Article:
The ghost of Nixon has sat down in Clinton's chair There's even a role for Watergate complex

January 25, 1998|By Jules Witcover | Jules Witcover,SUN NATIONAL STAFF

WASHINGTON -- A quarter of a century after the political bombshell of Watergate burst on the country and ultimately brought down Richard M. Nixon, another president is facing allegations of a different sort that raise the specter of his presidency also coming to a premature end.

That conjecture is itself premature because nothing has yet been produced to prove the charge that President Clinton had an affair with a young White House intern and then tried to get her to lie about it under oath.

But like the Watergate case, what is alleged would constitute conspiracy to obstruct justice -- a cover-up and an impeachable crime.

That important similarity is only one of several shared by the two presidential scandals:

Taped conversations were and are at the core of the allegations -- although of different origins and different circumstances.

Both presidents had won landslide re-elections despite disclosures of potentially damaging information. The Watergate break-in came less than four months before Nixon's victory.

Both those landslides were driven by excessive zeal -- Nixon's in pursuit of damaging information about his opposition and Clinton's in pursuit of record campaign fund raising for Democrats -- to win what were perceived as easy election for them.

In both cases, personal secretaries of the president -- Rose Mary Woods for Nixon and Betty Currie for Clinton -- were and are identified as having played key roles in the sagas.

When the Watergate break-in occurred in 1972, the thought that it would end with impeachment hearings and the resignation of Nixon seemed far-fetched, if not impossible.

It seemed inconceivable then that an incumbent president would in any way be connected with a "third-rate burglary" of the opposition party's headquarters by masked men.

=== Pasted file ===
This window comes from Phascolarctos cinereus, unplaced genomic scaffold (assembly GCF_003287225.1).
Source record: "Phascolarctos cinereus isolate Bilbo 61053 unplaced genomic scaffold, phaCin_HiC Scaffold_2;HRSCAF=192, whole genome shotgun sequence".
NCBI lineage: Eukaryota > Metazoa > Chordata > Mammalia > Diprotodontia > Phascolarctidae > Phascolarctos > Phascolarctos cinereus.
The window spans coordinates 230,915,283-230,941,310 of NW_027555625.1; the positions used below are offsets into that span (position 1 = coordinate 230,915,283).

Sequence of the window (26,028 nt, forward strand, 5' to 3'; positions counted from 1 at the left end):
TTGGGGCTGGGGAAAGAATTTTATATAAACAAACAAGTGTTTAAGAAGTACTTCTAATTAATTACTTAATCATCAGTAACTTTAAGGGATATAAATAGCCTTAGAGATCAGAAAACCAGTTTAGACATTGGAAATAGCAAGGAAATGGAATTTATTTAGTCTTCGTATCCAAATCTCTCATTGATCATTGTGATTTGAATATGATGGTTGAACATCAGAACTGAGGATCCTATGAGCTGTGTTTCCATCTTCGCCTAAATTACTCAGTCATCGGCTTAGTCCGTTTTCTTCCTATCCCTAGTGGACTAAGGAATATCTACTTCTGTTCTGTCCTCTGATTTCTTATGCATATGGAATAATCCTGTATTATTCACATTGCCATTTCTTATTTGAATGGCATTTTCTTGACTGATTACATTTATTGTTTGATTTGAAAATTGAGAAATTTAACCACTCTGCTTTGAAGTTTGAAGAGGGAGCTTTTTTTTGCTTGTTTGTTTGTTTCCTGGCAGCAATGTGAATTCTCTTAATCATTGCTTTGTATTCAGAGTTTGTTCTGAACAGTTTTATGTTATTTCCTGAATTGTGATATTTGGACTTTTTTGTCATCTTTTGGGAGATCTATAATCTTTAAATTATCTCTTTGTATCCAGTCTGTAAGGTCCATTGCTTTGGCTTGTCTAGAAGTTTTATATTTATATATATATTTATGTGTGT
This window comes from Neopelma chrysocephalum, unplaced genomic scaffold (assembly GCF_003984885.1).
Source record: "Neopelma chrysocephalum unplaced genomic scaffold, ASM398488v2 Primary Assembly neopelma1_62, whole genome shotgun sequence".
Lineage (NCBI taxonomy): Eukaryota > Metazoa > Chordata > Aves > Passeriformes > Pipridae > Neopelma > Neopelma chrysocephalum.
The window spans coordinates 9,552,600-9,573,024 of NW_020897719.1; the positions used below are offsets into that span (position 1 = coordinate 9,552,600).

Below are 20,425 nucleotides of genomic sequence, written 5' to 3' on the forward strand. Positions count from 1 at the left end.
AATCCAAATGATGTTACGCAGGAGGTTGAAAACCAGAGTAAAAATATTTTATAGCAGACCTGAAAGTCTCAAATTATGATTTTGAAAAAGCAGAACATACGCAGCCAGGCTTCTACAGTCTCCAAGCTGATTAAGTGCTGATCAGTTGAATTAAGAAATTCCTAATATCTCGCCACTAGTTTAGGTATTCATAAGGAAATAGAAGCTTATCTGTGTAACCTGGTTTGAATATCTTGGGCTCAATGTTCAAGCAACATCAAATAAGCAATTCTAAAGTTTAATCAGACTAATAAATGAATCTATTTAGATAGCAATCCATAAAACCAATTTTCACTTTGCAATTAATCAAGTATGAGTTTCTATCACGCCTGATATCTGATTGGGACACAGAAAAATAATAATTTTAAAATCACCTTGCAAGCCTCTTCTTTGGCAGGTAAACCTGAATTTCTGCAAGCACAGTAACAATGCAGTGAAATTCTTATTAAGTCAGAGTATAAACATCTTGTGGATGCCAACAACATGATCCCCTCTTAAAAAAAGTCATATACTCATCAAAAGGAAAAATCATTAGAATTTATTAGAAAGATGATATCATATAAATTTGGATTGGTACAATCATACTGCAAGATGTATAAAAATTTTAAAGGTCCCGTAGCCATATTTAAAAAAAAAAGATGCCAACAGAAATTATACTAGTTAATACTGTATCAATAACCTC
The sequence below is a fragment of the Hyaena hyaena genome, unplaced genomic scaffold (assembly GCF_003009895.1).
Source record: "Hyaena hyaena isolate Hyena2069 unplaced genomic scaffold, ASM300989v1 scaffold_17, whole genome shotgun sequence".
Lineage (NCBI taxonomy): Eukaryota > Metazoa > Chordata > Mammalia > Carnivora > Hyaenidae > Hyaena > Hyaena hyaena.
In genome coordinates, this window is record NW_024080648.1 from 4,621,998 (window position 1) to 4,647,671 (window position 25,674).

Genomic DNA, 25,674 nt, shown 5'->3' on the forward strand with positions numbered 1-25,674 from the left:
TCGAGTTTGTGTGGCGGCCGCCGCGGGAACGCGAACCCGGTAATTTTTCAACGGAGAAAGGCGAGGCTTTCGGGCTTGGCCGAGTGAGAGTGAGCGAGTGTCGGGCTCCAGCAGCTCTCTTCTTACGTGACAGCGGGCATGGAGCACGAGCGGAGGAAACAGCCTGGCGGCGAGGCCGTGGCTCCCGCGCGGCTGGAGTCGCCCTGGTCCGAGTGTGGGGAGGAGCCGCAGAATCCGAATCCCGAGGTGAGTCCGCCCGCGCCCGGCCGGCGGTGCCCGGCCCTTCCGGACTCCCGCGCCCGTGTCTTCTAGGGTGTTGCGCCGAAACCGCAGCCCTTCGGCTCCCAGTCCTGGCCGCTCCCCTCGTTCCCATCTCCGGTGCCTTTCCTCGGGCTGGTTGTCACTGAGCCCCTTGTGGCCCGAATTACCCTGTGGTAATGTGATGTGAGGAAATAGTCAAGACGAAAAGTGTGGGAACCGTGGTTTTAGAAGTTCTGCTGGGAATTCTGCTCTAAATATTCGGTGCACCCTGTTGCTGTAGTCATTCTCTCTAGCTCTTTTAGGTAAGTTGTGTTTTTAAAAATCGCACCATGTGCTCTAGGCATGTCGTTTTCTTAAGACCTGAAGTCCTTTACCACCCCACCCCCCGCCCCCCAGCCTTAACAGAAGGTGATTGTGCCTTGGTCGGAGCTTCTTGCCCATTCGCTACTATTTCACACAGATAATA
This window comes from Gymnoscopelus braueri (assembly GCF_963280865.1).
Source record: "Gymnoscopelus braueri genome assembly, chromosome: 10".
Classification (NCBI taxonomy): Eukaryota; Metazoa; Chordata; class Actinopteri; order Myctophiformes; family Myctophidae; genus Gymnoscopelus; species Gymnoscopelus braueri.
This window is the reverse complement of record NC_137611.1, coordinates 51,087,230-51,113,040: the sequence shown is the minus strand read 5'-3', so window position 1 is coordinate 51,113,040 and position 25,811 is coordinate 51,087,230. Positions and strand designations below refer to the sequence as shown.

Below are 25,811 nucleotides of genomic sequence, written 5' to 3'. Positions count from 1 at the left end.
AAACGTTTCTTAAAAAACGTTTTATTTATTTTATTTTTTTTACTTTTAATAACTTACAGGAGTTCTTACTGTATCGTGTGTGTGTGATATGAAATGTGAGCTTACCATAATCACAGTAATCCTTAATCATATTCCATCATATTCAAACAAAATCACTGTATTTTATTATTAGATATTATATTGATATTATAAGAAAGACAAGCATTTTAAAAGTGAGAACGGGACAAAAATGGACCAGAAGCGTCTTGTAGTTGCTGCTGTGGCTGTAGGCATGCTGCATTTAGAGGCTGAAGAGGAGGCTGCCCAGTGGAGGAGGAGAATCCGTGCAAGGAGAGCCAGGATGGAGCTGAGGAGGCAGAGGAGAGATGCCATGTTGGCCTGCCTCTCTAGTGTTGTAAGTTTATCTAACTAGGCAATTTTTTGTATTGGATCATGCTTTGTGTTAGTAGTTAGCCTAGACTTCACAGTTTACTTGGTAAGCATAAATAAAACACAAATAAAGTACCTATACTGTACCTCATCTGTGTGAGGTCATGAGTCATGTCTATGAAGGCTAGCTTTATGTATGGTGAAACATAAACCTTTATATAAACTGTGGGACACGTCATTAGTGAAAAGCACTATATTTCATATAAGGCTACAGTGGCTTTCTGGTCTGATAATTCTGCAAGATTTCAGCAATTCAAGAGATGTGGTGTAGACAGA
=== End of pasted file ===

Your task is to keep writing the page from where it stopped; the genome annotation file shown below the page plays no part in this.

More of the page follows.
Similarly, although reports and suspicions of marital infidelity on the part of Clinton were well publicized during his 1992 presidential campaign, the notion that, having survived them, he might continue such conduct in the White House was dismissed all but the staunchest Clinton-haters.

In the Watergate case, it took two years to unravel the story in all its dimensions, but in the end it was clear that Nixon and his White House cronies not only had lied to cover up the break-in, but had been guilty of a wide range of other crimes that amounted to subverting the Constitution. It was a gang assault in which many of the conspirators went to jail before Nixon was deposed. His whole administration was discredited.

The current allegations against Clinton, by contrast, have come at him quickly and are directed at him as an individual on the basis of individual actions.

Only one other person, his lawyer-friend Vernon Jordan, has been implicated, and only in the charge of attempting to get the young woman involved to perjure herself.

For now at least, the matter does not appear to be developing into the sort of "national nightmare" that Watergate became.

The critical development in the Watergate affair was the disclosure of secretly recorded White House tapes that triggered a drawn-out struggle by investigators to get access to them, during which transcripts were brazenly doctored. Ultimately, their release was ordered by the Supreme Court.

According to White House press secretary Mike McCurry, there has been no such taping system in existence in the Clinton White House, and the president has repeatedly pledged in the past few days to turn over all information requested by independent counsel Kenneth W. Starr. But Nixon also made a similar pledge in Watergate, then fought disclosure tooth and nail.

While it appears to be a stretch to equate Clinton's current

troubles with what Nixon faced in Watergate, there are some stylistic similarities in how he has responded so far to the allegations.

Clinton has said that he is not "dodging," but when asked the simple and straightforward question of what his relationship was with former intern Monica Lewinsky, a resident at (where else?) the Watergate complex, he at first said there "is" -- present tense -- no sexual relationship.

Before saying more, he said, he had to gather all the pertinent documents and other information requested by Starr before he could answer.

What documents, it could be fairly asked, did he need to inform himself what his relationship was with the young woman, how he knew her and whether he had talked to her?

Like Nixon in Watergate, Clinton seemed a man playing for time and a plan of defense. Remember Nixon's avowal that, "I am not a crook," and his hedged admission that "mistakes were made" without saying by whom?

Similarities between that earlier scandal and the current furor over the new allegations against Clinton do not, however, put the two matters in the same league -- not yet, anyway.

The case for impeachment of Nixon was massive and comprehensive, involving in addition to the White House cover-up a widespread abuse of governmental power that included other break-ins and deceptions.

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